QUINCY -- Tony Roberts has been going to the Knights of Columbus Barbecue as long as he can remember.
On Friday night, Roberts brought his 2-month-old son, Zayne, to his first barbecue. Roberts' 12-year-old son, Logyn, also has been going his entire life.
"I've been coming out here my entire life," Roberts said. "That's why I wanted to bring him out here."
The Roberts family is one of many in Quincy who have used the K of C Barbecue to craft a family tradition, an annual reunion that brings them together with close friends and marks the end of summer.
"This is one of the biggest things in Quincy," Roberts said. "I come out here and run into people I haven't seen since high school. It's just a good place to hang out."
The K of C Barbecue began in 1927 and had a 23-year run before it ceased in 1950. The event was revived in 1962 and has continued annually.
"This is the last hurrah for most people," said Bill Anderson, who joined Knights of Columbus in 1975 and was barbecue chairman in 1980 and 1981. "People come here to see old friends that they might not have seen since last year."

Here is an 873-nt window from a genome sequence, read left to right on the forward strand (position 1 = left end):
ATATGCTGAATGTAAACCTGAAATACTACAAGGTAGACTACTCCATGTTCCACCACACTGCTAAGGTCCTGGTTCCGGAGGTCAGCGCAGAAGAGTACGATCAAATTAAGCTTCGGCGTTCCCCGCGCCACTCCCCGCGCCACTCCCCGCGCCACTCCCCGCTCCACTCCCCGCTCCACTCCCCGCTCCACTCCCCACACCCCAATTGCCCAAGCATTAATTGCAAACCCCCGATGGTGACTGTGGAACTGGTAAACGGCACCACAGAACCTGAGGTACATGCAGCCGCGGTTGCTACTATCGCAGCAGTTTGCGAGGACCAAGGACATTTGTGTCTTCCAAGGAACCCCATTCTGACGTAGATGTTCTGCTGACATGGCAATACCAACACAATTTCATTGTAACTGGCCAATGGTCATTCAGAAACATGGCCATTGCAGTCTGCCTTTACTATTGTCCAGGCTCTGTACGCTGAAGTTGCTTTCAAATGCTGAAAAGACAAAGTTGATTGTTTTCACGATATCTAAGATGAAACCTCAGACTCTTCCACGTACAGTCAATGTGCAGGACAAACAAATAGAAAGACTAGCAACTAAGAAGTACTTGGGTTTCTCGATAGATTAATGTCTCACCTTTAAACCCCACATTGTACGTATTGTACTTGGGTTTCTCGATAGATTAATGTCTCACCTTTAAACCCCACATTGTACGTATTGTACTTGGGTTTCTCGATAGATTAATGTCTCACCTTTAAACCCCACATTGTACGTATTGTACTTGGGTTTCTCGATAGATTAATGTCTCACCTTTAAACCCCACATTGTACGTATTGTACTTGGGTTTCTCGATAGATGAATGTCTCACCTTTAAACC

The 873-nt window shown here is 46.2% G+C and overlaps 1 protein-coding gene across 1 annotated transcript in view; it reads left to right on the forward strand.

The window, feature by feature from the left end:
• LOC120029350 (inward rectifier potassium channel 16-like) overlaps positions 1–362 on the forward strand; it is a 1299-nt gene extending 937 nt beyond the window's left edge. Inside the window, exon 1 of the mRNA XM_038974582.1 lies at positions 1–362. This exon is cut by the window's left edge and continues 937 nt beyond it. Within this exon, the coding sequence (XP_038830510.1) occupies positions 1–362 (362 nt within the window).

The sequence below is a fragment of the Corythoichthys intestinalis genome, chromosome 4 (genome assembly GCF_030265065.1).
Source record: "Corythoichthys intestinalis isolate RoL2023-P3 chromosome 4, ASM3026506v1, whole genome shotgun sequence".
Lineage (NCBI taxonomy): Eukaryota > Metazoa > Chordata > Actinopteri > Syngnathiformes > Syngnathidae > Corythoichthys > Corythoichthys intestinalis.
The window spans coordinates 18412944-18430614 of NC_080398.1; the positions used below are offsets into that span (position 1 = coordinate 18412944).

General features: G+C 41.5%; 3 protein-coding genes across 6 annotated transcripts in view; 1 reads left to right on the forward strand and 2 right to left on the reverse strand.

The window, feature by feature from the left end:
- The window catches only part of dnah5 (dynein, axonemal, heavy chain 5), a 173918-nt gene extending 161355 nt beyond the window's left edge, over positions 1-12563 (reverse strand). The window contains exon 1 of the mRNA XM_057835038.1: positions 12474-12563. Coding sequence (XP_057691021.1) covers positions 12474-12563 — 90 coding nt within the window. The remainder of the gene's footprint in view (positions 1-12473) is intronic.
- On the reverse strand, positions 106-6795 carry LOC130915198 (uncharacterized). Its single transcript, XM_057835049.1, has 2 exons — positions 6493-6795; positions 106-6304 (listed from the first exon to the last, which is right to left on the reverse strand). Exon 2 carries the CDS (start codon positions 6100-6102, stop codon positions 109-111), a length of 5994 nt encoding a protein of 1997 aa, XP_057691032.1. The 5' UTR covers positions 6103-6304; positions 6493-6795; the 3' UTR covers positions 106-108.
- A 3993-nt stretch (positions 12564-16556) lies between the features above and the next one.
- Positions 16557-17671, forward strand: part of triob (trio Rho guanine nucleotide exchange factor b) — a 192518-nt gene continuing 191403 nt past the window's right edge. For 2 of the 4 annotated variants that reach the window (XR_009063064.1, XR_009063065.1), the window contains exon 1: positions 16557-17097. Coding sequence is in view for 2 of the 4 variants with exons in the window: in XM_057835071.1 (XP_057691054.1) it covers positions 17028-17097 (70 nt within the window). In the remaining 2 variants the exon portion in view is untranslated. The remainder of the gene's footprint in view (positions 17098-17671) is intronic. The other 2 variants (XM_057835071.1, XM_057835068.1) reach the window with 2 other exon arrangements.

Anderson remembers when it was common for four or five cars to be given away at the barbecue. Anderson helped improve the event's games by traveling to other fairs and festivals to re-create their most successful games.
"This is the biggest carnival in the tri-state area. We just added new rides this year," Anderson said, "but it's really about the food. The barbecue beef is second to none."
Setup for the barbecue takes a week, and several hundred of the 900 active Knights of Columbus members volunteer their time over the four days it runs.
"Seventy-five percent of the people working in the stands are here because their moms, dads, aunts or uncles were involved," Anderson said. "It's a nice tradition for the Knights of Columbus and for Quincy families."
Several hundred pounds of buffalo, catfish, beef, french fries and onion rings are consumed over the weekend. The money raised is donated to area schools and churches.
"Everything we make goes back to the community in one way or another," said Knights of Columbus officer John Benz. "The volunteers have fun doing it. It's really a big family reunion."
Among the organizations supported by the barbecue is Birthright of Quincy, which supplied 140 volunteers to oversee the children's games this year. Birthright hosts a bake sale, and the event is one of only two annual fundraisers that sustain the organization through the year.
"It's an honor to be able to come out here," said Birthright of Quincy President Patty Adam. "It brings family and friends together and brings a fun atmosphere. I love every minute of it."